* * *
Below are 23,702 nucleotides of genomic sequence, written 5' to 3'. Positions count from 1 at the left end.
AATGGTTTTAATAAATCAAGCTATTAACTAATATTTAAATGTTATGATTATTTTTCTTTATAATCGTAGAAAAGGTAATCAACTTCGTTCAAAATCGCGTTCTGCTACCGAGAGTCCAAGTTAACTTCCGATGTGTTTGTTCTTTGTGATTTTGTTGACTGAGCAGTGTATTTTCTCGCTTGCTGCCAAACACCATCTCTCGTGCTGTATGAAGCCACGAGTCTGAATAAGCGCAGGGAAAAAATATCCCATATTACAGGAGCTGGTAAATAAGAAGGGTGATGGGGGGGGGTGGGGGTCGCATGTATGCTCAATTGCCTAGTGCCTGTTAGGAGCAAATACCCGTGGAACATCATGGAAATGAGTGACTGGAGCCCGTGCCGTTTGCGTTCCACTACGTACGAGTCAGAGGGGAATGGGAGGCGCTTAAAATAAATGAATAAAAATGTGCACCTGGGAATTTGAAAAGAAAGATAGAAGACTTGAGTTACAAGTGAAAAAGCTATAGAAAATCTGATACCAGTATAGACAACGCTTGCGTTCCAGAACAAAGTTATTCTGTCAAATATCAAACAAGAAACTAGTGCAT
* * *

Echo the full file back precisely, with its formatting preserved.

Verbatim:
Below are 23,702 nucleotides of genomic sequence, written 5' to 3'. Positions count from 1 at the left end.
AATGGTTTTAATAAATCAAGCTATTAACTAATATTTAAATGTTATGATTATTTTTCTTTATAATCGTAGAAAAGGTAATCAACTTCGTTCAAAATCGCGTTCTGCTACCGAGAGTCCAAGTTAACTTCCGATGTGTTTGTTCTTTGTGATTTTGTTGACTGAGCAGTGTATTTTCTCGCTTGCTGCCAAACACCATCTCTCGTGCTGTATGAAGCCACGAGTCTGAATAAGCGCAGGGAAAAAATATCCCATATTACAGGAGCTGGTAAATAAGAAGGGTGATGGGGGGGGGTGGGGGTCGCATGTATGCTCAATTGCCTAGTGCCTGTTAGGAGCAAATACCCGTGGAACATCATGGAAATGAGTGACTGGAGCCCGTGCCGTTTGCGTTCCACTACGTACGAGTCAGAGGGGAATGGGAGGCGCTTAAAATAAATGAATAAAAATGTGCACCTGGGAATTTGAAAAGAAAGATAGAAGACTTGAGTTACAAGTGAAAAAGCTATAGAAAATCTGATACCAGTATAGACAACGCTTGCGTTCCAGAACAAAGTTATTCTGTCAAATATCAAACAAGAAACTAGTGCAT